When working on a team project have you ever had an experience where there was strong disagreement among team members? What did you do?
Time Management Schedule
Describe a situation that required you to do a number of things at the same time. How did you handle it? What was the result?
How do you determine priorities in scheduling your time? Give an example.
How do you typically plan your day to manage your time effectively?
Of your current assignments, which do you consider to have required the greatest amount of effort with regard to planning/organization? How have you accomplished this assignment? How would you asses your effectiveness?
On many occasions, managers have to make tough decisions. What was the most difficult one you have had to make?
Tell us about setbacks you have faced. How did you deal with them?
What has been your major work related disappointment? What happened and what did you do?
What is the most competitive situation you have experienced? How did you handle it? What was the result?
What was your major disappointment?
How many projects do you work on at once? Please describe.
When was the last time you made a key decision on the spur of the moment? What was the reason and result?
When was the last time you were in a crises? What was the situation? How did you react?
Which of your jobs had the most rapid change? How did you feel about it?
Give a specific example of how you have helped create an environment where differences are valued, encouraged and supported.
Tell us about a time that you successfully adapted to a culturally different environment.
Tell us about a time when you had to adapt to a wide variety of people by accepting/understanding their perspective.
Tell us about a time when you made an intentional effort to get to know someone from another culture.
What have you done to further your knowledge/understanding about diversity? How have you demonstrated your learning?
What have you done to support diversity in your unit?
What measures have you taken to make someone feel comfortable in an environment that was obviously uncomfortable with his or her presence?
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Your career is something that you are going to be involved in for a large portion of your life. The better part of your waking hours for most of your week will be spent engrossed in your work, so it is important that you try to make the most out of your job. This starts with understanding your concept of success and working to achieve that definition.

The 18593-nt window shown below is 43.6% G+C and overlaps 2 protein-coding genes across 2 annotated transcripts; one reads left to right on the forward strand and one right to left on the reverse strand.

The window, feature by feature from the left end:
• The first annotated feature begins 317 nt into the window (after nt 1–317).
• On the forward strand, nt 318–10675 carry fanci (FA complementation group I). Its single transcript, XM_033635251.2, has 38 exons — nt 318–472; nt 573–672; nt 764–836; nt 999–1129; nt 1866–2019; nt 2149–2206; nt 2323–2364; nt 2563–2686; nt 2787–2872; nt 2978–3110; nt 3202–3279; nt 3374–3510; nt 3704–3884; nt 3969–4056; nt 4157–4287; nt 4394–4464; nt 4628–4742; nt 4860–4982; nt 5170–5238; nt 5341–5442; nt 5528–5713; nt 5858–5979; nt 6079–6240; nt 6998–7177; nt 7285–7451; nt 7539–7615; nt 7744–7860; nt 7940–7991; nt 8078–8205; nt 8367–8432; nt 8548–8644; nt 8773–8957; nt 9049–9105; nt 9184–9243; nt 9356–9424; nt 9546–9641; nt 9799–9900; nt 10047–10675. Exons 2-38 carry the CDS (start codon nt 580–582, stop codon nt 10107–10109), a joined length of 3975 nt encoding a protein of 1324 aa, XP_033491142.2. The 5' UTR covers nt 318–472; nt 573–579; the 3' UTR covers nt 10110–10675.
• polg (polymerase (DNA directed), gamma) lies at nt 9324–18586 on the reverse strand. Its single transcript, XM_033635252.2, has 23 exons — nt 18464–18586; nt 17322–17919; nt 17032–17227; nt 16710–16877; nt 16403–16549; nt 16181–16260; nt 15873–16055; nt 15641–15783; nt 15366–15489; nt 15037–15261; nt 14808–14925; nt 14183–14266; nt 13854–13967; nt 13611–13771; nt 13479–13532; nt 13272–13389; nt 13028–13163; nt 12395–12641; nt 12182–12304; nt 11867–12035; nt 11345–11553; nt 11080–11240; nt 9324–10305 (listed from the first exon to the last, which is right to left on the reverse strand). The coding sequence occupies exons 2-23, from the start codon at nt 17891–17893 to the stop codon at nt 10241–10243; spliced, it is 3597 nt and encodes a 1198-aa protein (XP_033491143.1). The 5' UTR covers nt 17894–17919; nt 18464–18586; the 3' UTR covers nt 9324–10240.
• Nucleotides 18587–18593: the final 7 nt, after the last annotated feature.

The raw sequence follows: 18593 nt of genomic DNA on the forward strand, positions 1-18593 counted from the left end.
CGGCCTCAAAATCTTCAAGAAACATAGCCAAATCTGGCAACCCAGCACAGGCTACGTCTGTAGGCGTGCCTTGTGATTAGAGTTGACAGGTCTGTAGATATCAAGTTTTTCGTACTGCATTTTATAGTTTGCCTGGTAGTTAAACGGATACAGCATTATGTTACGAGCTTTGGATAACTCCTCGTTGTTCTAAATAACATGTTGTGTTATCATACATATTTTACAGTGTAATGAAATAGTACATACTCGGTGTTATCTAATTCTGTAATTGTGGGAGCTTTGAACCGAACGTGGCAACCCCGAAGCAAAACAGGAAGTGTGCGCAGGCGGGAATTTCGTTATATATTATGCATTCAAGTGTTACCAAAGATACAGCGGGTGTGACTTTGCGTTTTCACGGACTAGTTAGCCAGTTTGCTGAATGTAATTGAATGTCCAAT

You see, success means different things to different people. I recently had a discussion with a close friend about money-making careers.
“Nothing I desire to do makes money,” she’d said. “Science doesn’t interest me; math is a no; I could care less about law, and I loathe medicine.” My friend went on to say how she couldn’t imagine sitting in front of a computer for eight hours a day as an engineer, or doing any kind of IT work, for that matter.” All those fields offer their workers great salaries (especially the higher up you go), yet they meant nothing to my friend. Making good money in a field you despise didn’t equate success to her. As a writer (who freelances for multiple sites for free), I can certainly understand this. My passions may not equate a life of riches either, but the mere fact of being able to call your job your passion is success in my eyes.
Again, success is subjective, but one thing that is true for most people is that we hope to obtain it. Here are some tips for helping you achieve great success in your career:
Don’t Plan, Just Do
Planning your career is one of the fastest ways to put yourself on the wrong track in your career. You should have a clear idea of what you want to do in your life, but not necessarily a set-in-stone path that you want to take. It is crucial to stay flexible and remain completely open to all of the possibilities that may present themselves to you because they may be far better than anything else that you could have planned.
Climb the Rock Wall
Many people tell professionals to climb the ladder to success. If you truly want to be successful, however, you won’t just limit yourself to going straight up. The world is changing at a speed that is difficult for us to comprehend, which is why it is important that you be ready to look all around you; take in the opportunities; and be ready to scramble toward them. Look at your career like a rock wall: you may be climbing from side to side at times, but you are still heading upwards.
Focus on Now
It is important to have goals and hopes for advancement, but it’s even more important that you keep yourself focused on the job that you have now. If you don’t focus on being the best in your current position, you will never get the opportunity to progress on to the next one.